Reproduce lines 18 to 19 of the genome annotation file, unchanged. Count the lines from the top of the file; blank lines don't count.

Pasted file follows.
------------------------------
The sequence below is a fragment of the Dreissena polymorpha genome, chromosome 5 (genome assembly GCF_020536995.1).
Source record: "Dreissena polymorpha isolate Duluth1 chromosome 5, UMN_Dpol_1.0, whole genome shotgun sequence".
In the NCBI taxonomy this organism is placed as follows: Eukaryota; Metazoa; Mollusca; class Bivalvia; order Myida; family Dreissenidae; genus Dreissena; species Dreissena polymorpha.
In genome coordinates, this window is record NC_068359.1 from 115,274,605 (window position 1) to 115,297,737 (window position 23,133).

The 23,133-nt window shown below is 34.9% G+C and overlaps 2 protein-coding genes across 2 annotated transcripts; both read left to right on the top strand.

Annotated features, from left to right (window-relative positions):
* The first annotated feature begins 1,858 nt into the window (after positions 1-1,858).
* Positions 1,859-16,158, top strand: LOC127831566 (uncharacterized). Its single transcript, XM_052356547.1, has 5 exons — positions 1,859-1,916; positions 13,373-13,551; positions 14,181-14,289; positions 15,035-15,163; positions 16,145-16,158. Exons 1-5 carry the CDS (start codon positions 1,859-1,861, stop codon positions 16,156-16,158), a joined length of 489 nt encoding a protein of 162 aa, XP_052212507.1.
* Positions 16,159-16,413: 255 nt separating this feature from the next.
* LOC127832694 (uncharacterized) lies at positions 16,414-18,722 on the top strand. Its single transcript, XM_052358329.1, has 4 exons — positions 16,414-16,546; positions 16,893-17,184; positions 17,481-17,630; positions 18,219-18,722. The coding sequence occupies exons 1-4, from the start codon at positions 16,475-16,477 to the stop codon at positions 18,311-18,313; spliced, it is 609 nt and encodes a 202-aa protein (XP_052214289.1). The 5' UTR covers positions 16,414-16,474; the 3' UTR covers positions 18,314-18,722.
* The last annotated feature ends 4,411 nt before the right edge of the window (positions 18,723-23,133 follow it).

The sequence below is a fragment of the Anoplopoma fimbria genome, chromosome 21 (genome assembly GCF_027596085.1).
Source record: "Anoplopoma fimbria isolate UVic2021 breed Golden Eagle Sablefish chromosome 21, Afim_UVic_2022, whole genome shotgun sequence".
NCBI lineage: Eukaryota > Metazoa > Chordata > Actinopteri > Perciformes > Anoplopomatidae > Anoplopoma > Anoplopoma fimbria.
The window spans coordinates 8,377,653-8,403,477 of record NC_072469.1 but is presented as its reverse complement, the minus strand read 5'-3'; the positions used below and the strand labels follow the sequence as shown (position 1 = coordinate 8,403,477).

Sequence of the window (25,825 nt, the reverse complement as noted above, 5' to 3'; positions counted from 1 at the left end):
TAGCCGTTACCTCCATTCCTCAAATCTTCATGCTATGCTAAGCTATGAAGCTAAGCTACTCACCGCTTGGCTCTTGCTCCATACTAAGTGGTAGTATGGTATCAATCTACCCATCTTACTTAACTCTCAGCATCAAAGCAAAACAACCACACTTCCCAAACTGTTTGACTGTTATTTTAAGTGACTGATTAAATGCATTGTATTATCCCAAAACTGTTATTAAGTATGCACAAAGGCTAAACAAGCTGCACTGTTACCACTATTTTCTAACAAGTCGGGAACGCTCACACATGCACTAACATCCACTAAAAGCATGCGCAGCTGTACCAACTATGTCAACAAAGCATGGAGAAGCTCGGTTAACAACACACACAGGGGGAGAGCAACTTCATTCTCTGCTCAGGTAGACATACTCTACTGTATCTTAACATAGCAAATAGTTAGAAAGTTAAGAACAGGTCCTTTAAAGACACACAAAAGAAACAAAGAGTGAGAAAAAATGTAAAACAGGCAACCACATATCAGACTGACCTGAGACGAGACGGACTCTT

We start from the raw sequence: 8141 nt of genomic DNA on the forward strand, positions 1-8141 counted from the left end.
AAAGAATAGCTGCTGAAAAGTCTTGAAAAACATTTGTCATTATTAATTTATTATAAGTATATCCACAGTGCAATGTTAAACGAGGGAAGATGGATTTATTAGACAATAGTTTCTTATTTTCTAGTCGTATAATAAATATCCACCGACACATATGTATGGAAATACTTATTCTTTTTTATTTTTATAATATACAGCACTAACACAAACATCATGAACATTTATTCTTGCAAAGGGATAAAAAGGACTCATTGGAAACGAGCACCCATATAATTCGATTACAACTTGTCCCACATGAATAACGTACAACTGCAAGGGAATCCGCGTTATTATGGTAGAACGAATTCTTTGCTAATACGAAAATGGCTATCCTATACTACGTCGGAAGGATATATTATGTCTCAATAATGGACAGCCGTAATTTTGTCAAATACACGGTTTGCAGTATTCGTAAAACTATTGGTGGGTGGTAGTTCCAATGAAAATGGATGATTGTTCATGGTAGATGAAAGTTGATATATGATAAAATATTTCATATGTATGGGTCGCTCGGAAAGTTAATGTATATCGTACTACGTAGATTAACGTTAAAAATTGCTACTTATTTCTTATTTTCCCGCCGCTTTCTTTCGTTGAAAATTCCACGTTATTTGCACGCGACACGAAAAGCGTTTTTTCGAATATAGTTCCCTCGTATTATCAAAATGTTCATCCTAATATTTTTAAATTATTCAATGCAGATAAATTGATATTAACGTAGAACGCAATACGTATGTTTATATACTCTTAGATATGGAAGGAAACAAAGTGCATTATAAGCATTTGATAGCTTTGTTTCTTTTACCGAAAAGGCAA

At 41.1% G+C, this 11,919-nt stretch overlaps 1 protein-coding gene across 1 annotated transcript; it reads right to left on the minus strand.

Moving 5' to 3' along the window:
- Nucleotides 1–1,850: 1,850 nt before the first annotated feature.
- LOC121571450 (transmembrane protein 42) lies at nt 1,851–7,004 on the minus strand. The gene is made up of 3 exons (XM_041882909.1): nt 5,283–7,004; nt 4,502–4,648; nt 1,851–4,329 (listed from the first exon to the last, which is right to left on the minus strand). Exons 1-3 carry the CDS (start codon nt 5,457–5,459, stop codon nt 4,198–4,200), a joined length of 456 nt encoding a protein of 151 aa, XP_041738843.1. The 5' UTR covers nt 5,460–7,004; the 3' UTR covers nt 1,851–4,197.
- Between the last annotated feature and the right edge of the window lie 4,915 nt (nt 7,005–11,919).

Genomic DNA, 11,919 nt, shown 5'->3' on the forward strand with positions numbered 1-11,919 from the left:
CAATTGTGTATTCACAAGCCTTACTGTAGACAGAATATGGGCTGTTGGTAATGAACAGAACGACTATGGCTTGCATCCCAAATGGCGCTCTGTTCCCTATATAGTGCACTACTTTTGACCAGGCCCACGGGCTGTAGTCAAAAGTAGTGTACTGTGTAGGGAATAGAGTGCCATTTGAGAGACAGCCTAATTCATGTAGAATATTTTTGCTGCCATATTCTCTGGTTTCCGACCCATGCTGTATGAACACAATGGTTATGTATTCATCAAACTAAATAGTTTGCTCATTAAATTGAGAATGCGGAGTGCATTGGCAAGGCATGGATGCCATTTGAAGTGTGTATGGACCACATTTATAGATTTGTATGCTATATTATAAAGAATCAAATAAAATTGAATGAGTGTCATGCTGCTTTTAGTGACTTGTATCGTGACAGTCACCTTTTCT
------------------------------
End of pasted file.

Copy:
We start from the raw sequence: 8141 nt of genomic DNA on the forward strand, positions 1-8141 counted from the left end.
AAAGAATAGCTGCTGAAAAGTCTTGAAAAACATTTGTCATTATTAATTTATTATAAGTATATCCACAGTGCAATGTTAAACGAGGGAAGATGGATTTATTAGACAATAGTTTCTTATTTTCTAGTCGTATAATAAATATCCACCGACACATATGTATGGAAATACTTATTCTTTTTTATTTTTATAATATACAGCACTAACACAAACATCATGAACATTTATTCTTGCAAAGGGATAAAAAGGACTCATTGGAAACGAGCACCCATATAATTCGATTACAACTTGTCCCACATGAATAACGTACAACTGCAAGGGAATCCGCGTTATTATGGTAGAACGAATTCTTTGCTAATACGAAAATGGCTATCCTATACTACGTCGGAAGGATATATTATGTCTCAATAATGGACAGCCGTAATTTTGTCAAATACACGGTTTGCAGTATTCGTAAAACTATTGGTGGGTGGTAGTTCCAATGAAAATGGATGATTGTTCATGGTAGATGAAAGTTGATATATGATAAAATATTTCATATGTATGGGTCGCTCGGAAAGTTAATGTATATCGTACTACGTAGATTAACGTTAAAAATTGCTACTTATTTCTTATTTTCCCGCCGCTTTCTTTCGTTGAAAATTCCACGTTATTTGCACGCGACACGAAAAGCGTTTTTTCGAATATAGTTCCCTCGTATTATCAAAATGTTCATCCTAATATTTTTAAATTATTCAATGCAGATAAATTGATATTAACGTAGAACGCAATACGTATGTTTATATACTCTTAGATATGGAAGGAAACAAAGTGCATTATAAGCATTTGATAGCTTTGTTTCTTTTACCGAAAAGGCAA